Pinky Power

July 4th, 2013 § 0 comments

The intro music started and the team began to take the court. It was the first and last Christmas tournament he would ever play in and now as an 8th grader, he started to warm up. As the other team began to size up the competition, they began to whisper, point, and laugh. Even parents in the stands were making faces as they watched him shoot, dribble, and pass the ball. They thought the SKYHAWKS were a joke that day and they seriously underestimated the competition. The reason?

He had no hands – only a pinky on one finger.

“They’re so bad they had to let a kid with one finger on the team,” the opposition must have thought. Late in the first quarter, he took the court. He played great defense… handled the ball well… and then it happened. We called a play that would leave him wide open in the corner if run correctly. The screen was set and the ball came to him. The defender began to close the gap when the shot went up, and with a hand in his face he let it fly.

I knew what was about to happen, but apparently, I was one of only a few. I had seen him do this in practice many times. As the ball went in the hoop, it made the most beautiful sound – swish! People all over the gym went nuts! I looked over to one of our assistant coaches – tears filled his eyes. The athletic director of the school, Coach Lee Cardia, was crying, and I tried to keep my composure as I reflected on the weight of the moment.

This kid – Benton Jones – who had tried out for basketball every year since 5th grade – finally made the team. Then, in the biggest tournament of the year – the one that every basketball lover in the school looks forward to – he hits a three-pointer “in someone’s eye.” Does it get any better than that?

It does.

Hitting that shot in the corner was not a big deal to Benton. He would go on to be one of the better shooters on our team that year. Benton had spent hundreds of hours practicing during his four years of trying out but not making the team. I’ve seen more talented basketball lovers throw in the towel much earlier in their quest to become the next Michael Jordan.


Not only that, but with one pinky, Benton had the best handwriting in his class. He could throw a football better than most guys on my flag football team. And he rarely needed help with anything that he was expected to do at school. We called it “pinky power” that year, but we knew it was more than that. God had given Benton parents who raised the risk in how they reared him. In many areas of his life, they let him figure it out.

And for almost everything, he did.

Benton’s life theme is raising the risk. It started with feeding himself, then tying his shoes, then using scissors, then writing, then throwing a ball, and then driving (with a whole lot in-between). Stop and think about this for a minute. Didn’t all of us start out that way? We had to figure things out. Now some may have a higher IQ. Some may have better coordination. And some may have more fingers to complete the most basic tasks of this life. Regardless, we are finite beings who learn to figure things out.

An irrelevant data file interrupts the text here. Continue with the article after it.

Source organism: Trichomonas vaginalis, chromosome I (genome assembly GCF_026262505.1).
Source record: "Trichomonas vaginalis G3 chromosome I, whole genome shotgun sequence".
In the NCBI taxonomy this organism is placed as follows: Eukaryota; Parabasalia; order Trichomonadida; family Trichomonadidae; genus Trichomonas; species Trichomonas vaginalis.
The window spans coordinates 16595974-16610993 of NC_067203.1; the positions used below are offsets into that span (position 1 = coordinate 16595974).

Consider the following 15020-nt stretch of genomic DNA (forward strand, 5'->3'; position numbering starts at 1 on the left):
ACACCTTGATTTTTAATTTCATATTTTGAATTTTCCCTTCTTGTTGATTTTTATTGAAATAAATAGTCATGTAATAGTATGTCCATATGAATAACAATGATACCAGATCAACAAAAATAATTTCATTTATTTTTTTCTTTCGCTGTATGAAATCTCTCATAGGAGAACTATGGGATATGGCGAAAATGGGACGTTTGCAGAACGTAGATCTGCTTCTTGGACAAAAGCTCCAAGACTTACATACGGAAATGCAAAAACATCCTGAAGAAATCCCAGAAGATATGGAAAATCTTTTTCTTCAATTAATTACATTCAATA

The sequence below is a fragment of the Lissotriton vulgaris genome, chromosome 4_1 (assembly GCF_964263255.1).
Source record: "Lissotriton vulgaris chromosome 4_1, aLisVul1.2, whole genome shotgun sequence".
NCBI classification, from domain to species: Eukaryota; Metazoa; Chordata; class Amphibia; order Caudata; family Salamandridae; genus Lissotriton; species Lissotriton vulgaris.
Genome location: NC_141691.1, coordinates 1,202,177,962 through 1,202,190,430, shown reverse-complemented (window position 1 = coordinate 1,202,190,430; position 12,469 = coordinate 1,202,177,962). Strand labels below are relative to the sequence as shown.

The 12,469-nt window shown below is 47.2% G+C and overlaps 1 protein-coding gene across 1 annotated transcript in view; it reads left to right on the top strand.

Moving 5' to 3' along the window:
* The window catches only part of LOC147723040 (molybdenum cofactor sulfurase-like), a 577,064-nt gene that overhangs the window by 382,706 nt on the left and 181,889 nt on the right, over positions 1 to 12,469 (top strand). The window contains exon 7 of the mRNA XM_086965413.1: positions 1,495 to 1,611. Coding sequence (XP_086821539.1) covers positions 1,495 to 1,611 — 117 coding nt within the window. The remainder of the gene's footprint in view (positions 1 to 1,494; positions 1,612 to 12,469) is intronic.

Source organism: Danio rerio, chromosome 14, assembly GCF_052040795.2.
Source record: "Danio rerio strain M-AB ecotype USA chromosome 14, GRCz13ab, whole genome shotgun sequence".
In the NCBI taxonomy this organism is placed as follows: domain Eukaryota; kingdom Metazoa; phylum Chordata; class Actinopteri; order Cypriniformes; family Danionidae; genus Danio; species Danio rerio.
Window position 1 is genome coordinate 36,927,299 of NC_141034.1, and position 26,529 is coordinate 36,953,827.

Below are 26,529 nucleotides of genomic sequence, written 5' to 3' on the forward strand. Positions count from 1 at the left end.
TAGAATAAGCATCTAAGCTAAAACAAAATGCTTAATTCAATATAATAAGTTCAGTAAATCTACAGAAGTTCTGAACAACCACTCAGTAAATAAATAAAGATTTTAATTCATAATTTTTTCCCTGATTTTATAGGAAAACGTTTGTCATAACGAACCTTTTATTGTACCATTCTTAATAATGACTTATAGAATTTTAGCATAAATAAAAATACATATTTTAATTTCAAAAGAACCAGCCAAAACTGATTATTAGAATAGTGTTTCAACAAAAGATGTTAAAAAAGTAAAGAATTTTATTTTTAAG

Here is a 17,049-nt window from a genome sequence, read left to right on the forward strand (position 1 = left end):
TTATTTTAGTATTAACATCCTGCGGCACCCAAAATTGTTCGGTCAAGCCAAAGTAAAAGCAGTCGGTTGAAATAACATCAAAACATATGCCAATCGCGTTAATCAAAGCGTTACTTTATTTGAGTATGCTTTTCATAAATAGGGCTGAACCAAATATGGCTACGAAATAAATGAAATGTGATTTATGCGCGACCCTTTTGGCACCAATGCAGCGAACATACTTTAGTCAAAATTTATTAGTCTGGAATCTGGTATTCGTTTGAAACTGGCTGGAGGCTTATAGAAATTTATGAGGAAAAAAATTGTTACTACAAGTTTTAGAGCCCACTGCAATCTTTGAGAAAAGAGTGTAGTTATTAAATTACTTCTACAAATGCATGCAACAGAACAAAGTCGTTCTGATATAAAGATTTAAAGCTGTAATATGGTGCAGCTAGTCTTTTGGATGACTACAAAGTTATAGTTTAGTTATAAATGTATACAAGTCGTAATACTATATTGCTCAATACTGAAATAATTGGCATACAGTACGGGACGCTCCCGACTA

We risk being criticized for trying something so challenging that we fail a few times before success comes. But when we persevere and push through, we achieve much more than we had planned. Doesn’t adversity lead to strength? Since when did we think that the easy way or the path of least resistance led to God’s will?

The next time you are challenged – or fail at something a few times – think back on Benton Jones or the thousands like him who don’t use a limitation as an excuse for mediocrity,  and raise the risk as you get back up one more time.

Benton just graduated from the University of North Florida. He is pictured here with one of his best friends, Blake Kennedy.

Benton just graduated from the University of North Florida. He is pictured here with one of his best friends, Blake Kennedy.

Raise the Risk: Today, Benton is involved in campus ministry at the University of North Florida in Jacksonville. He is working to change the world one student at a time through an evangelism and discipleship project known as Resolution, which is a part of Every Nation Campus Ministries. He writes,

As a campus missionary, I have the privilege of creating a team of partners who can support me financially so I can be FULLY focused on doing full-time campus ministry so, together, we can reach the campus for Christ. I am looking for both monthly supporters, which is often done through automated giving, and one time supporters, which can be done online.

To support Benton’s ministry and ongoing work to take the Gospel to college students, click here or send a check to Southpoint Community Church:

7556 Salisbury Road
Jacksonville, FL 32256
*Checks payable to “Florida Student Ministries” and the memo would read “Benton Jones – RTR”

You may contact Benton directly at his email to offer words of encouragement and affirmation or to ask any questions about his work in North Florida.


Closing Challenge:

1) Meditate on these verses from God’s word this week as you consider what you may be facing. (Romans 5:2-5; 2 Corinthians 6:3-10; James 1:2-4, 12; Hebrews 12:1-2; Revelation 2:10)
2) Who or what is most challenging to you right now? Is this person or situation drawing you closer to God or drawing you away from God? If away from God, confess that to Him now.
3) Instead of asking God why He let you fail at something, ask Him what He is trying to teach you through this adversity.

Prayer: Ask God to put things in perspective for you in this life – in success and defeat.


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